In July 2019, Catron’s article “What You Lose When You Gain a Spouse” appeared in The Atlantic, which she calls her “dream publication.” In the piece, Catron looks at what we humans lose “by making marriage the most central relationship in a culture.” Her premise caused quite the commotion on Twitter and earned her an invitation to appear across from Gayle King on “CBS This Morning.” “It's been nice to see it getting people talking,” Catron wrote in an e-mail after filming the spot.
Since she’s no longer getting a regular paycheck, Catron will tell you she’s not at all opposed to selling the rights to her work. “Money buys time,” she says. “Anything I can do to keep supporting myself as a writer is a win in my book.”
During a recent flight, Catron caught part of “The Sun is Also a Star,” a young adult drama based on the 2016 book by Nicola Yoon. In both the book and the movie, the characters discuss the 36 questions Catron wrote about in her New York Times essay that went viral.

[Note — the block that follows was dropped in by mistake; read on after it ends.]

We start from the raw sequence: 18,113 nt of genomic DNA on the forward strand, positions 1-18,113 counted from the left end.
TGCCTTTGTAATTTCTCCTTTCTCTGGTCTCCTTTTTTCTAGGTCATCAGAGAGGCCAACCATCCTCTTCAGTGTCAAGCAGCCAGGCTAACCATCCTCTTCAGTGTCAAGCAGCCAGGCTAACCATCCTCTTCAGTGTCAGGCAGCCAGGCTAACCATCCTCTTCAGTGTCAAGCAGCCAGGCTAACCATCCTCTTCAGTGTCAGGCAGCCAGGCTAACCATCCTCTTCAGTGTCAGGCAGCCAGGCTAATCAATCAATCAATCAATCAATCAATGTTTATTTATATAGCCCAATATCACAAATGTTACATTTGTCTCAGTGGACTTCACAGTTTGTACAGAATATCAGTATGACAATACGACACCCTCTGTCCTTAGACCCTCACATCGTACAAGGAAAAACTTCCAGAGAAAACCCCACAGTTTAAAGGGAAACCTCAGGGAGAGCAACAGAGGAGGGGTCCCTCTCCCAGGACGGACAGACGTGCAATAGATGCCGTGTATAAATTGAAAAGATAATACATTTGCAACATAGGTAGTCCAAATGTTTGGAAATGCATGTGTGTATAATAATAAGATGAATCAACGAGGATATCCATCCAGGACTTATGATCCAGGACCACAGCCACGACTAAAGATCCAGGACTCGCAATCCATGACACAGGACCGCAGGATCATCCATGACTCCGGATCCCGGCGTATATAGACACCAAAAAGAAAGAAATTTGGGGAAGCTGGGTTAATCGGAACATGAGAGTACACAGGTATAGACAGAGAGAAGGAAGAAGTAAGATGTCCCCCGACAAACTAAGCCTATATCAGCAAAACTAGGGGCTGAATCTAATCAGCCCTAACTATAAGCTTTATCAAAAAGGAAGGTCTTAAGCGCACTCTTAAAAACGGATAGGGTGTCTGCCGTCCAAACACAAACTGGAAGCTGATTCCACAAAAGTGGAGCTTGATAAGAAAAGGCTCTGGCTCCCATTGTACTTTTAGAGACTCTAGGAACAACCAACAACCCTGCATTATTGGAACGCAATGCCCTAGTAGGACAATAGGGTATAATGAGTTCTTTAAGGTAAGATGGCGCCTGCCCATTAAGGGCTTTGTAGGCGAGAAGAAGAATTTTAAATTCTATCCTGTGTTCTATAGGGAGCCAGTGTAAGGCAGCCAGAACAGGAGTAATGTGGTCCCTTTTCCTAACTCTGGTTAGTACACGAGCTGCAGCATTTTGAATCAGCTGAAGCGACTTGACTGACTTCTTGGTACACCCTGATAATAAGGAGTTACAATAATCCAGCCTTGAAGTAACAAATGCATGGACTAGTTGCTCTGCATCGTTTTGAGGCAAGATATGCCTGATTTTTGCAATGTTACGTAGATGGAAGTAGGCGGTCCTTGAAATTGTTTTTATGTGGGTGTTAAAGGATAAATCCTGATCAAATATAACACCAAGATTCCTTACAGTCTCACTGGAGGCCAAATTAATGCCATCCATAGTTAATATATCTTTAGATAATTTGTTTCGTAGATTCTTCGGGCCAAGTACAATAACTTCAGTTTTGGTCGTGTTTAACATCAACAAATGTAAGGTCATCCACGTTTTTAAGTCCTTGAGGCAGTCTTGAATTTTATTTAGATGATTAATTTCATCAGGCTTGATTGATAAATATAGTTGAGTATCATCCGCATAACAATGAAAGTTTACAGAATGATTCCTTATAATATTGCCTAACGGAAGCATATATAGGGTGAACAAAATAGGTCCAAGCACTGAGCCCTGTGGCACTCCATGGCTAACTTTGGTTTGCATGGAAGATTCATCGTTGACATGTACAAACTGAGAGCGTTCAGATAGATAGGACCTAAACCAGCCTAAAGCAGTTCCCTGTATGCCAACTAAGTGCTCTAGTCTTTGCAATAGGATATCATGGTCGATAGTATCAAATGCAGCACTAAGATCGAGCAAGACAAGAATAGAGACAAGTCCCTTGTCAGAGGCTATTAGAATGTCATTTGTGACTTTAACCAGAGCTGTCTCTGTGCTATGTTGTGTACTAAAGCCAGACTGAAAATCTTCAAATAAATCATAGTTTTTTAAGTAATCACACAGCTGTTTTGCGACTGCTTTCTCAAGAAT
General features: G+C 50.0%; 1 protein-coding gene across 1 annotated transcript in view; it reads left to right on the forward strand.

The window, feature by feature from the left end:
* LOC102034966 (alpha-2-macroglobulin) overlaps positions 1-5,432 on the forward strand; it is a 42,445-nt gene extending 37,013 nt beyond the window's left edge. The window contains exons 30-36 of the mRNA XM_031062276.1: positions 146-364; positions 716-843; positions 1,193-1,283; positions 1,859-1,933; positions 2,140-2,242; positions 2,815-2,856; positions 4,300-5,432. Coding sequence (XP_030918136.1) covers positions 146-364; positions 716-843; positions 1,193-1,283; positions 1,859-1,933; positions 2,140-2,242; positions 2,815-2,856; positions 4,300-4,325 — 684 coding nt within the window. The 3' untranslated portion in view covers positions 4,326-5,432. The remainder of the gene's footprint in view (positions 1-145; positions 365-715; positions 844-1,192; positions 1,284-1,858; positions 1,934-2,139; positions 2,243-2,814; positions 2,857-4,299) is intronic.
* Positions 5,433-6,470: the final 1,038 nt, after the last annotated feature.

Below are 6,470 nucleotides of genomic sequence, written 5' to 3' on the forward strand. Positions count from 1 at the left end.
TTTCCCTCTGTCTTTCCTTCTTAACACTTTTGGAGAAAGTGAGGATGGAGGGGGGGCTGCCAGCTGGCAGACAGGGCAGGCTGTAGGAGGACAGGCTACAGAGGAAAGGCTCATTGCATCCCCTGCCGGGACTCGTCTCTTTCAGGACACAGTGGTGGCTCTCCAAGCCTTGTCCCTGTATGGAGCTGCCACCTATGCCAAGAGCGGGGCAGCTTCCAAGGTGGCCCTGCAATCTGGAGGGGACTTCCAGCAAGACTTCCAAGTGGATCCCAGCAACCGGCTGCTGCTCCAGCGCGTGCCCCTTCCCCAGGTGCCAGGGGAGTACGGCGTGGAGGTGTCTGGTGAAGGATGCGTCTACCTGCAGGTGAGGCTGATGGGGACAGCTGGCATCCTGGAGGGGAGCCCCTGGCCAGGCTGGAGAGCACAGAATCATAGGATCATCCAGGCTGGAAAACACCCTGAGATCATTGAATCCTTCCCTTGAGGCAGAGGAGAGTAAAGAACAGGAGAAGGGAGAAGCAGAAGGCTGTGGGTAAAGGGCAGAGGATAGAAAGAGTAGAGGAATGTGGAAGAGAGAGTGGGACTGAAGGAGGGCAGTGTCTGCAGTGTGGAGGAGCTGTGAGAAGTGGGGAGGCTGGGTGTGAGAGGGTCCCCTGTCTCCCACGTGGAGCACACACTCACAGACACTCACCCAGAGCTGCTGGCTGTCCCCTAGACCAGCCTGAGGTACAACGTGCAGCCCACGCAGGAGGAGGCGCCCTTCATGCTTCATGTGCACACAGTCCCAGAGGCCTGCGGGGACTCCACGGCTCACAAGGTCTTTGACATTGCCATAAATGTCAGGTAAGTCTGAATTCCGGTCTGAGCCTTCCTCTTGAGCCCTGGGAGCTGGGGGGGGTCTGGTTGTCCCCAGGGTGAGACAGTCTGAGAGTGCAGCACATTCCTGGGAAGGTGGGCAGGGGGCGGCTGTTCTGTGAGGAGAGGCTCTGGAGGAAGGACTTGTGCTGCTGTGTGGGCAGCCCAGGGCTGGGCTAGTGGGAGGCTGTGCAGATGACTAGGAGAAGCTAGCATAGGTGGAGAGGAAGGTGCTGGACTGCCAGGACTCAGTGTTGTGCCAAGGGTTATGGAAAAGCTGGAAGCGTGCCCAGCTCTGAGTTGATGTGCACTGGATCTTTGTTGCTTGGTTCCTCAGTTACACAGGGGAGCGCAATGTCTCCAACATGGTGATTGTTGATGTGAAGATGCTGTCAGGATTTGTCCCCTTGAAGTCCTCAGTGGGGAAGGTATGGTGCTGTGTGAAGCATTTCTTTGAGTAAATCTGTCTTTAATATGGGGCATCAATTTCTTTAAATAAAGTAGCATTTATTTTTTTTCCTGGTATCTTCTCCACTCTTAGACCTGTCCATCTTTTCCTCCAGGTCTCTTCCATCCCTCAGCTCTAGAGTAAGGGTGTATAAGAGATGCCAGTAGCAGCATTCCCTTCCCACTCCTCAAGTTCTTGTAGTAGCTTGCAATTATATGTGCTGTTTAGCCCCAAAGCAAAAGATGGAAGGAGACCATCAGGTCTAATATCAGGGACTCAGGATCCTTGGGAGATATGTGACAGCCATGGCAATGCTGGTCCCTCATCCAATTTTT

“It's definitely kind of a cool feeling to see that something you've written has made an impact on popular culture,” Catron explains. “It felt very surreal to sit on a plane and be watching a movie that was, in some small way, inspired by something I wrote.”
That said, Catron would be delighted if Lee never transforms her essay into a movie. “I have no particular interest in seeing my life portrayed on the screen,” she says. “It makes me uncomfortable to think about it.”
A surprising statement coming from a writer who has been very open about her life in her work.
“I know I write about my personal life, but I feel very in control of that,” she says. “Otherwise, I like a little bit of privacy and a little distance from these kinds of things.”